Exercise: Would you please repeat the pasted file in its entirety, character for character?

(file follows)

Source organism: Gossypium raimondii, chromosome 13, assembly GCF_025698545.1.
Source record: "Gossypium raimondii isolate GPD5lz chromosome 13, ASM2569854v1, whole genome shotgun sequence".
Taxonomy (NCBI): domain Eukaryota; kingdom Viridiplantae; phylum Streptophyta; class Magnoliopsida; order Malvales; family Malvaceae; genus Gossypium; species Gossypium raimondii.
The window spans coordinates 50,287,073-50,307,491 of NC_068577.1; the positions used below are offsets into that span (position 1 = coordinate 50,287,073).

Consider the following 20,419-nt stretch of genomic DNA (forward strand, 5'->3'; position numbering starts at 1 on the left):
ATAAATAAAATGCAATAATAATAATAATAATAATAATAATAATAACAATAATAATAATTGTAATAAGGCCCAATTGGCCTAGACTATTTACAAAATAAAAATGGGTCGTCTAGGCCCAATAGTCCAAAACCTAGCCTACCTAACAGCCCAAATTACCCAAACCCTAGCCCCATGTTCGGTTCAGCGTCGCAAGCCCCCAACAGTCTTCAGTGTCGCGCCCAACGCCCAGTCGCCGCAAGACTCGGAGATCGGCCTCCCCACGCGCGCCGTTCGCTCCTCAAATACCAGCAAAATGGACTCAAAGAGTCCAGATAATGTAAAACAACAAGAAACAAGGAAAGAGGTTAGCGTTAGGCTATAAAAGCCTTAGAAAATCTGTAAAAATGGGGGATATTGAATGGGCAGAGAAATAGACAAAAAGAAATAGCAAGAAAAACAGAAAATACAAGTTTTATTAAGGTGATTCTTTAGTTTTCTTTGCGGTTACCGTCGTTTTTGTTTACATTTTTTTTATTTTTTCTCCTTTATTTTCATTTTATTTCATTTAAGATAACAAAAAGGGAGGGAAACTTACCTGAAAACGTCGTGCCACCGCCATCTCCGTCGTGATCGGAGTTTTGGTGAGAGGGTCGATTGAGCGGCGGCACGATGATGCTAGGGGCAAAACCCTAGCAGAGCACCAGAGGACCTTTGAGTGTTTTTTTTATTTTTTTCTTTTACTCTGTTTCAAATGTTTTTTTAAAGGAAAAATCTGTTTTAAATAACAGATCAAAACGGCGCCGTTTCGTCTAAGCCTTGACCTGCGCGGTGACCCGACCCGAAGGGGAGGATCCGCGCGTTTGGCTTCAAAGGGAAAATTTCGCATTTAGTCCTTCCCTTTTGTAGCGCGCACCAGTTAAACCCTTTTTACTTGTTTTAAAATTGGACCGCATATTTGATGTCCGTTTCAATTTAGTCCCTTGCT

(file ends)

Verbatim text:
Source organism: Gossypium raimondii, chromosome 13, assembly GCF_025698545.1.
Source record: "Gossypium raimondii isolate GPD5lz chromosome 13, ASM2569854v1, whole genome shotgun sequence".
Taxonomy (NCBI): domain Eukaryota; kingdom Viridiplantae; phylum Streptophyta; class Magnoliopsida; order Malvales; family Malvaceae; genus Gossypium; species Gossypium raimondii.
The window spans coordinates 50,287,073-50,307,491 of NC_068577.1; the positions used below are offsets into that span (position 1 = coordinate 50,287,073).

Consider the following 20,419-nt stretch of genomic DNA (forward strand, 5'->3'; position numbering starts at 1 on the left):
ATAAATAAAATGCAATAATAATAATAATAATAATAATAATAATAACAATAATAATAATTGTAATAAGGCCCAATTGGCCTAGACTATTTACAAAATAAAAATGGGTCGTCTAGGCCCAATAGTCCAAAACCTAGCCTACCTAACAGCCCAAATTACCCAAACCCTAGCCCCATGTTCGGTTCAGCGTCGCAAGCCCCCAACAGTCTTCAGTGTCGCGCCCAACGCCCAGTCGCCGCAAGACTCGGAGATCGGCCTCCCCACGCGCGCCGTTCGCTCCTCAAATACCAGCAAAATGGACTCAAAGAGTCCAGATAATGTAAAACAACAAGAAACAAGGAAAGAGGTTAGCGTTAGGCTATAAAAGCCTTAGAAAATCTGTAAAAATGGGGGATATTGAATGGGCAGAGAAATAGACAAAAAGAAATAGCAAGAAAAACAGAAAATACAAGTTTTATTAAGGTGATTCTTTAGTTTTCTTTGCGGTTACCGTCGTTTTTGTTTACATTTTTTTTATTTTTTCTCCTTTATTTTCATTTTATTTCATTTAAGATAACAAAAAGGGAGGGAAACTTACCTGAAAACGTCGTGCCACCGCCATCTCCGTCGTGATCGGAGTTTTGGTGAGAGGGTCGATTGAGCGGCGGCACGATGATGCTAGGGGCAAAACCCTAGCAGAGCACCAGAGGACCTTTGAGTGTTTTTTTTATTTTTTTCTTTTACTCTGTTTCAAATGTTTTTTTAAAGGAAAAATCTGTTTTAAATAACAGATCAAAACGGCGCCGTTTCGTCTAAGCCTTGACCTGCGCGGTGACCCGACCCGAAGGGGAGGATCCGCGCGTTTGGCTTCAAAGGGAAAATTTCGCATTTAGTCCTTCCCTTTTGTAGCGCGCACCAGTTAAACCCTTTTTACTTGTTTTAAAATTGGACCGCATATTTGATGTCCGTTTCAATTTAGTCCCTTGCT